Logistics is the science of making sure that an organization has exactly what it needs, wherever and whenever it needs it. Accordingly, a logistics engineer will work to control an organization's systems for ordering, transporting, storing and distributing everything from raw materials to finished products.

Engineer - marine

Marine engineers design and build all kinds of water-going vehicles. Involved from start to finish on projects, a marine engineer plays a role in everything from design, development and testing of full boats and ships, components such as propellers or other propulsion systems, as well as overseeing the building of such items.

Engineer - materials

The work of materials engineers ends up in many different places, from new consumer products such as golf clubs to the wings of aircrafts. In short, the job entails anything involving elements of design (usually computer-aided), precision engineering and, of course, materials ranging from metals to composites.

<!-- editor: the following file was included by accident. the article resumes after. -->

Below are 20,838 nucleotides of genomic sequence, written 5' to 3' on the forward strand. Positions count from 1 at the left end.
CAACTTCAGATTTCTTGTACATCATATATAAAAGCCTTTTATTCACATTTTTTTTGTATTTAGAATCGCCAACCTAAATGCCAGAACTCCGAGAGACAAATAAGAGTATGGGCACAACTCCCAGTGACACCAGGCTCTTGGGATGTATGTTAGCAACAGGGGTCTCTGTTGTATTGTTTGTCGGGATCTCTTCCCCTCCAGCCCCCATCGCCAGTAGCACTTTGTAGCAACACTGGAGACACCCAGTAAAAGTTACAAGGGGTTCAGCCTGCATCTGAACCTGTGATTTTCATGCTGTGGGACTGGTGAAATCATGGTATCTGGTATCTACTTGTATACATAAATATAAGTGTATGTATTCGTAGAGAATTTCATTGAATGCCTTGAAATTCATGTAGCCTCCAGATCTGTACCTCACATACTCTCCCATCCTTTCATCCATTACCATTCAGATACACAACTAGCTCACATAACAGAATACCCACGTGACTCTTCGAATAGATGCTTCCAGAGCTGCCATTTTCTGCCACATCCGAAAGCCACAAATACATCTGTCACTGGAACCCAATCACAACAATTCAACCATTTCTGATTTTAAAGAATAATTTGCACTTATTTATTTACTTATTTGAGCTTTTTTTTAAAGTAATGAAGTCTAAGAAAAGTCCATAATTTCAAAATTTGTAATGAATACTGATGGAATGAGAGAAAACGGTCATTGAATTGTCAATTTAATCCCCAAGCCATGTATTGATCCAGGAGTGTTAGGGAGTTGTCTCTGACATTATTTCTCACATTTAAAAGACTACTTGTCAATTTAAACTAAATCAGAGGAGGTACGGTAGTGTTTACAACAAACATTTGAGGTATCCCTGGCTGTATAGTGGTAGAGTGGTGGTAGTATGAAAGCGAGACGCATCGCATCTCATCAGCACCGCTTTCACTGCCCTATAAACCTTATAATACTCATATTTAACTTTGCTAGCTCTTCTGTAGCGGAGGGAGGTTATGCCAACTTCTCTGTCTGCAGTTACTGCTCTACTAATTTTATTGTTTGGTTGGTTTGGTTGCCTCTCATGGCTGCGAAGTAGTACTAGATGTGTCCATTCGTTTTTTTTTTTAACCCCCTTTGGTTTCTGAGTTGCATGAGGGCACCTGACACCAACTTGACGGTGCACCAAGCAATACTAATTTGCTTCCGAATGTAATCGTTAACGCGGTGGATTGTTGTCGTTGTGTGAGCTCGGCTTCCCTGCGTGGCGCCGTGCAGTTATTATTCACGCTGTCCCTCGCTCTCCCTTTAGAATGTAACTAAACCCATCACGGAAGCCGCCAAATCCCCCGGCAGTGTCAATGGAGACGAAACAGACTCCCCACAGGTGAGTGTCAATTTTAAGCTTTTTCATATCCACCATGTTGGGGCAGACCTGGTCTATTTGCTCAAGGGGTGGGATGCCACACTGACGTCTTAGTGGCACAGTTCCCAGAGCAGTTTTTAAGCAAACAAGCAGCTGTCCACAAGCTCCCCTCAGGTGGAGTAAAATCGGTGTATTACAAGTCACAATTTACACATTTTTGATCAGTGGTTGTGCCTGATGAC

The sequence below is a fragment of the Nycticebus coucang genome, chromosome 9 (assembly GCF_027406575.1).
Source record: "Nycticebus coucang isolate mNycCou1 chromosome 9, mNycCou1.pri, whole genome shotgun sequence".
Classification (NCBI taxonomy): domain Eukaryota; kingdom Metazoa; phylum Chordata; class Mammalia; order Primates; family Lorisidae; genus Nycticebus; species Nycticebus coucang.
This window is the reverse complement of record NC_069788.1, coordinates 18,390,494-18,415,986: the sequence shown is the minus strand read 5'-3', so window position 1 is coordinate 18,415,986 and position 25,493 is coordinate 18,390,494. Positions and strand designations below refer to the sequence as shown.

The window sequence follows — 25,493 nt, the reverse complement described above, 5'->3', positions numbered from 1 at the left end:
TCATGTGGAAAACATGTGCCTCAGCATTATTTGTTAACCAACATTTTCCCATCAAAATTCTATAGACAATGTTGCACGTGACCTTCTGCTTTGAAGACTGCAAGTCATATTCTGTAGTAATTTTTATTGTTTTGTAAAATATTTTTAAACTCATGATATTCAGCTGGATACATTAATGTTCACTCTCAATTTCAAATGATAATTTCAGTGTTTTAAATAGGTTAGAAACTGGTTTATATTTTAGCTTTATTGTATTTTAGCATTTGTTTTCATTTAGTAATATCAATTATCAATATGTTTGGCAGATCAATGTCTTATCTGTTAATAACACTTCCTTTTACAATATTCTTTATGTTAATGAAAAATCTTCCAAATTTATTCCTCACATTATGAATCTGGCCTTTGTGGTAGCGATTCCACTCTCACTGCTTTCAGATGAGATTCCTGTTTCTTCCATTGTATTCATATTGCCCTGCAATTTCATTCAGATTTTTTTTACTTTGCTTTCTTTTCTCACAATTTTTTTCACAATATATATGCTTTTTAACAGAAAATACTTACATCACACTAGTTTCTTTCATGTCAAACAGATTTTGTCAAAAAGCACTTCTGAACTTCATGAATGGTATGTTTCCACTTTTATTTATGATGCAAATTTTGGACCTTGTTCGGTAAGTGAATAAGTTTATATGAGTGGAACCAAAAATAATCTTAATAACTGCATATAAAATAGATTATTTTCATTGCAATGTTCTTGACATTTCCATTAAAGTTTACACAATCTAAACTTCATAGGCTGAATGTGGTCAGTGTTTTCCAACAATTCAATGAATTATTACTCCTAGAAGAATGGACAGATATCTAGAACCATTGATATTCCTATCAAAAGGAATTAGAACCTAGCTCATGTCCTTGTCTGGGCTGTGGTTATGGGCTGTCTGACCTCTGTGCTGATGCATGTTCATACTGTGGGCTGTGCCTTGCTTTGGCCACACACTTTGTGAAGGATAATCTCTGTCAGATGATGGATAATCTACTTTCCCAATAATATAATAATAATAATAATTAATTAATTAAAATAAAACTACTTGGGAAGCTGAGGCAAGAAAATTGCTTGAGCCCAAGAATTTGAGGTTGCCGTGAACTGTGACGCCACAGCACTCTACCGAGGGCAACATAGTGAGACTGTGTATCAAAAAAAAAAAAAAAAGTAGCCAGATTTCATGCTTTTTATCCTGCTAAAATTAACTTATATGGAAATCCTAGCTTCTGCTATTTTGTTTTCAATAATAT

Engineer - mechanical

Mechanical engineers work in an exceptionally broadly based field. Their work concerns the design, development and manufacture of any and all devices that can be classed as mechanical—from engines and turbines to refrigeration units and robots.

Engineer - metallurgical

Put simply, metallurgical engineers work with metals. Some are concerned with developing alloys, others in extracting metals from ore, and yet others in finding and processing minerals in the earth's crust. The uses for the products created by metallurgical engineers are almost limitless.

Engineer - molecular

Sometimes referred to as molecular manufacturing or nanotechnology, molecular engineering involves the creation of molecular structures at the atomic level. Particularly important in the pharmaceuticals field, molecular engineers work to create molecules that may not occur in nature (or occur only under highly specific circumstances).

Engineer - petroleum

Petroleum engineers are responsible for finding and accessing reserves of oil and gas beneath the earth's crust. Often working alongside geologists, a petroleum engineer must have a thorough understanding of drilling technologies and the properties of different geologic formations to enable them to efficiently extract the maximum amount of possible resources from any new field they discover or, increasingly, from older fields where newer technologies offer improved extraction techniques than were previously available.